Vioxx - An Overview

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From 1999 until 2004, Vioxx was one of the most successful new prescription drugs in history, at least in terms of financial gain. Merck & Co., the pharmaceutical giant that developed and marketed it, made billions of dollars through millions of prescriptions. Between Vioxx and its chief competitor, Celebrex, millions of people gained relief from the pain associated with arthritis and other conditions, including acute pain and dysmenorrhoea.

Vioxx was the result of studies done in the early 1990s. Scientists discovered that there were two varieties of the COX enzyme. COX-1, as it came to be called, controls creation of the prostaglandins responsible for protecting the stomach lining. COX-2, on the other hand, targets the COX-2 enzyme that stimulates inflammation responses. Previously, non-steroidal anti-inflammatory drugs (NSAIDs) such as aspirin and ibuprofen, attacked all the COXes, including the helpful COX-1s. As a result, these drugs often caused damage to the stomach lining.

Scientists reasoned that if they could make a drug that would only target COX-2, while not targeting COX-1, the drug would be effective against the pain and inflammation without damaging the stomach lining in the process. That is what Vioxx was designed to do, and it was largely effective. Some patients still reported stomach problems, but in general those side effects were not nearly as great as with other NSAIDs.

The problem is that COX-2 is not an entirely bad enzyme. Aside from creating pain and inflammation, it also helps prevent blood clotting. Some researchers believe that by taking Vioxx, which targets COX-2, patients are damaging their blood flow. As a result, blood clots, heart disease, strokes, and other complications may come from the usage of Vioxx. Other heart-related problems and kidney disease have also been reported. The Merck company disputed these claims, saying that when the drug was tested on animals, there was no effect on the blood's natural anti-clotting agents.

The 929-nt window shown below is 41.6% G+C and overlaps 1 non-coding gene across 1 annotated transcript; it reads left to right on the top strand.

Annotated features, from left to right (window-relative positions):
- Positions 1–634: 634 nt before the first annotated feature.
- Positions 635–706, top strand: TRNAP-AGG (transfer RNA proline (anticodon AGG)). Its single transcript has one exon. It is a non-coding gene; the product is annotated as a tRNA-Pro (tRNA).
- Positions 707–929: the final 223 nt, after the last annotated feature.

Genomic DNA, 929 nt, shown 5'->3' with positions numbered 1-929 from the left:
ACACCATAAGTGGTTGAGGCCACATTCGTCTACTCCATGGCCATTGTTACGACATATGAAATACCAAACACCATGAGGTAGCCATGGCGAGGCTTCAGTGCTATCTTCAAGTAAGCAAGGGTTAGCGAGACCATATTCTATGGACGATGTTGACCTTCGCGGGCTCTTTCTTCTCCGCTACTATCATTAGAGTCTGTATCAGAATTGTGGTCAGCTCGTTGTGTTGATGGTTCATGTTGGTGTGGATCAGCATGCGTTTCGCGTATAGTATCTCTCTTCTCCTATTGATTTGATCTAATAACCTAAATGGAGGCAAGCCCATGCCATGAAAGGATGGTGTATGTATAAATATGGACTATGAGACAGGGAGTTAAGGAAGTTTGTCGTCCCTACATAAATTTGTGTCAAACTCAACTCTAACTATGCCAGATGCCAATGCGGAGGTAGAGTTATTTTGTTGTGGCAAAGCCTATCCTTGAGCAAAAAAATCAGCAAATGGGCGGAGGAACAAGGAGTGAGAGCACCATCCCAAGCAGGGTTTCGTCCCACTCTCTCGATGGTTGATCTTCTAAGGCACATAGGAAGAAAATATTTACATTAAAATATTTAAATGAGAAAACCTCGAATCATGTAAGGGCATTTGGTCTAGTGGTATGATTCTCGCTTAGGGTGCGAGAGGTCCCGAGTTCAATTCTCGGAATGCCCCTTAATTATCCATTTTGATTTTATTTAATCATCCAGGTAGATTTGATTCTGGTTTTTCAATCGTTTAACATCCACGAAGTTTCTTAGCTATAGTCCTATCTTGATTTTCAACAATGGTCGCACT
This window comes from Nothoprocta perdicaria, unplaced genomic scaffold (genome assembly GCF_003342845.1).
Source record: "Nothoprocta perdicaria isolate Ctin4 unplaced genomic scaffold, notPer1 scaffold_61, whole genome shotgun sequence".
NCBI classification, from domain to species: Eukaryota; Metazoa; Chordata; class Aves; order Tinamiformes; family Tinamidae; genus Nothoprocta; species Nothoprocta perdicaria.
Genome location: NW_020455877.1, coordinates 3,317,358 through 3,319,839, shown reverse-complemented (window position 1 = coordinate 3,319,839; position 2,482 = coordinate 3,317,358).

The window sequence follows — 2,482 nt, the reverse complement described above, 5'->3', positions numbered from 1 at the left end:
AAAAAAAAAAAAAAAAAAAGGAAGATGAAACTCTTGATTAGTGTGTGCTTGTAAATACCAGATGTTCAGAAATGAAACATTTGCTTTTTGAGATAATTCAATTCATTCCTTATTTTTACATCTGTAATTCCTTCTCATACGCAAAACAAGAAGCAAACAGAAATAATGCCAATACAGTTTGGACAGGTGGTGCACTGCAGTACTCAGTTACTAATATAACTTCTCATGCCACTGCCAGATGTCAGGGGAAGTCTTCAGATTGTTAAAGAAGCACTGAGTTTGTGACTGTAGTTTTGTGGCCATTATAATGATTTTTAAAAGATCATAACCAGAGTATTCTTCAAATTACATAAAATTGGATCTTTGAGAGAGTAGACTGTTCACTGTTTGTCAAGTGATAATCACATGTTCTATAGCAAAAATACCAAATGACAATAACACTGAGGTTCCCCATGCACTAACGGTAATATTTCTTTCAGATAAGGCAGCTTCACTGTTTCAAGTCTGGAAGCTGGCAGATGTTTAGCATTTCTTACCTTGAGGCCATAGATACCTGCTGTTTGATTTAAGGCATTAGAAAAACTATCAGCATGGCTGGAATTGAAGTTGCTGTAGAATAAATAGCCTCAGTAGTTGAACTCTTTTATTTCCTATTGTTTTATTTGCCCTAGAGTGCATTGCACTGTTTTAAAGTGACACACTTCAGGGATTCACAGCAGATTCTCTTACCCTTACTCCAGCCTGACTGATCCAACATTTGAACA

Major investigations were completed by reputable research organizations, including the Cleveland Clinic and The University of Pennsylvania in the early 2000s. The reports concluded that there were connections between Vioxx and an increased risk of cardiovascular complications, including blood clots, heart attacks, and strokes. In 2004, Merck voluntarily issued a worldwide recall of Vioxx, taking it off the market. At the point of recall, an estimated two million patients in the United States were taking Vioxx, and many more were taking it throughout the world. In addition, it was estimated at the time that Vioxx had caused serious injury or death in approximately 27,000 patients.

Lawsuits began almost immediately after Merck issued the recall of Vioxx. When the recall was announced, many lawsuits were filed against the Merck company, both individual lawsuits and class action cases, seeking compensation for medical expenses, as well as pain, suffering, and mental anguish in conjunction with the serious affects of Vioxx. By pulling the drug off the market, Merck was perceived as conceding that the drug was harmful, which helped many plaintiffs make their cases. In 2005 a Texas woman filed and won the first lawsuit against Merck. The jury found the pharmaceutical company to have been negligent in the death of her husband; the company was ordered to pay the claimant $253.4 million in damages. Merck continued to fight the lawsuits, but the writing was on the wall and the damage was done. Vioxx turned into a costly disaster for the Merck company, and the question for the courts now is whether Merck should have been more diligent about testing Vioxx before marketing it, or whether the unfortunate side effects were in fact unforeseeable.

If you or a loved one were injured, or if a loved one died, as the result of taking prescribed Vioxx, it is highly recommended that you speak with an attorney. An attorney will determine whether or not the statute of limitations will to make a claim has passed. A lawyer will also review your case, including health records and testimony, to determine whether or not you can make a viable claim. If the statute of limitations has not passed and you can make a viable claim, your lawyer will help you pursue compensation for medical expenses associated with your injury, as well as for the pain and suffering you may have endured because of it.